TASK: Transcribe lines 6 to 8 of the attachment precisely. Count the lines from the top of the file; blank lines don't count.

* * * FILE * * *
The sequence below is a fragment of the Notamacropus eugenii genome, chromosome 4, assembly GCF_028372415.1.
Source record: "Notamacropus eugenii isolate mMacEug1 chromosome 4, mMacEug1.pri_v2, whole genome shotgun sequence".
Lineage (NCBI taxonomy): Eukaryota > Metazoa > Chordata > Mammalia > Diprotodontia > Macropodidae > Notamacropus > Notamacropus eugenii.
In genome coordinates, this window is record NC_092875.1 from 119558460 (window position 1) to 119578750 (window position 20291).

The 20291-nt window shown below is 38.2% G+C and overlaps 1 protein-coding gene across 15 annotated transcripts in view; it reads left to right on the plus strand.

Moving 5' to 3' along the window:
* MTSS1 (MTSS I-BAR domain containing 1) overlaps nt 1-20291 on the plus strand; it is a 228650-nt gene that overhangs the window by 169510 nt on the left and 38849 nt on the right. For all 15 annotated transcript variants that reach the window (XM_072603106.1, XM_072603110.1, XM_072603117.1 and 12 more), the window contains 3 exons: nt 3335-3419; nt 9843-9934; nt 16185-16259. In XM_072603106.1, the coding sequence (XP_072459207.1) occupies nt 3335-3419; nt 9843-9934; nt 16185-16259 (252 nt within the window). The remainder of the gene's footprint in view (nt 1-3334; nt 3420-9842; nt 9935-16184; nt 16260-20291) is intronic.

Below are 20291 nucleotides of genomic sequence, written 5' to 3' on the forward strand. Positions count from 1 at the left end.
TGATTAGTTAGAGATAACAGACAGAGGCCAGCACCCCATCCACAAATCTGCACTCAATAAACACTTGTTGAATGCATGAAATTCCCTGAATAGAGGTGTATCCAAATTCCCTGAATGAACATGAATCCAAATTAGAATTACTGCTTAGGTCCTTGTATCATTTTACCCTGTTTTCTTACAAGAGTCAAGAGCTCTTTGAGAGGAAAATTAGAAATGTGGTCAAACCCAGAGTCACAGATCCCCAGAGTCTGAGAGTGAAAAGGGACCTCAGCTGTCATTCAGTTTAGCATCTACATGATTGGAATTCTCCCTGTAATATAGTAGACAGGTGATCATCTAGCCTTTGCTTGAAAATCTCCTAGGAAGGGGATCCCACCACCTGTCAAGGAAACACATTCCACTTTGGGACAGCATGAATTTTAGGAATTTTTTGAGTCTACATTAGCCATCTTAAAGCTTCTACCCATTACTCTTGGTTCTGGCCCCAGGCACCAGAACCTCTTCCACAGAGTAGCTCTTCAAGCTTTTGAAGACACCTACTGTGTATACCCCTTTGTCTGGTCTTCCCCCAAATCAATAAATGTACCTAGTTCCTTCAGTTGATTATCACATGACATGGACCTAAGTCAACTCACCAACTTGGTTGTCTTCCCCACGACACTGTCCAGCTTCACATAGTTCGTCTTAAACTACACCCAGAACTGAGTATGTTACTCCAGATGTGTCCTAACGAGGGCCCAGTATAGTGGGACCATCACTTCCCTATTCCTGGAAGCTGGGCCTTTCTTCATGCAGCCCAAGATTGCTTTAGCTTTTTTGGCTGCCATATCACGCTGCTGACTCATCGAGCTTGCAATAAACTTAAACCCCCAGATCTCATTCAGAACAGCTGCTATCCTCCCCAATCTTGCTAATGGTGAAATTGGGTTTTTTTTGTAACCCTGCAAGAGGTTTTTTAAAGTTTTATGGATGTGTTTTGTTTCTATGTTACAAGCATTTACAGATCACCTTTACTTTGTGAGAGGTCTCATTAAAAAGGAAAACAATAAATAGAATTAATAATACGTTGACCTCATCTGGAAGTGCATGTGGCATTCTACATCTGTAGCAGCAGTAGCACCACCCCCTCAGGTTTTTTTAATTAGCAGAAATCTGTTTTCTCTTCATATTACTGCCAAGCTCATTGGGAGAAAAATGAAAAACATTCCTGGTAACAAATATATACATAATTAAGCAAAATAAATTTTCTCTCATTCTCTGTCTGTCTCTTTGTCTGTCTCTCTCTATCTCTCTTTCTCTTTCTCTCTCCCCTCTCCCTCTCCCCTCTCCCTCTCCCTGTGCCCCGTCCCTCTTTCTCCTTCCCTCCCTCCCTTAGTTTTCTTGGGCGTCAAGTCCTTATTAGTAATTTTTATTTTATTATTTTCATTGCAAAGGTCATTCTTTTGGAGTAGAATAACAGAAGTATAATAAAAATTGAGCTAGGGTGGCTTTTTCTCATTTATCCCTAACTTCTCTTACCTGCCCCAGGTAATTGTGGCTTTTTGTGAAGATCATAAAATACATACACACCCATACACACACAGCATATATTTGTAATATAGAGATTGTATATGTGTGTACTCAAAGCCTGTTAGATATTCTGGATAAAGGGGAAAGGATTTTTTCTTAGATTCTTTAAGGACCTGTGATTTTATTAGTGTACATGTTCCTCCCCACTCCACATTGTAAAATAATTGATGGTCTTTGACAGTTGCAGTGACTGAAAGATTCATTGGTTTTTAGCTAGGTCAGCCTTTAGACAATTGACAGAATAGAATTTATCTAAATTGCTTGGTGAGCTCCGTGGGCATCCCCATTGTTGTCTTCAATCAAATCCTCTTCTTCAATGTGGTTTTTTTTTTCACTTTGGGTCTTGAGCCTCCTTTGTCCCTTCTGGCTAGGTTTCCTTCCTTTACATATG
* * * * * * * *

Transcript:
Moving 5' to 3' along the window:
* MTSS1 (MTSS I-BAR domain containing 1) overlaps nt 1-20291 on the plus strand; it is a 228650-nt gene that overhangs the window by 169510 nt on the left and 38849 nt on the right. For all 15 annotated transcript variants that reach the window (XM_072603106.1, XM_072603110.1, XM_072603117.1 and 12 more), the window contains 3 exons: nt 3335-3419; nt 9843-9934; nt 16185-16259. In XM_072603106.1, the coding sequence (XP_072459207.1) occupies nt 3335-3419; nt 9843-9934; nt 16185-16259 (252 nt within the window). The remainder of the gene's footprint in view (nt 1-3334; nt 3420-9842; nt 9935-16184; nt 16260-20291) is intronic.

Below are 20291 nucleotides of genomic sequence, written 5' to 3' on the forward strand. Positions count from 1 at the left end.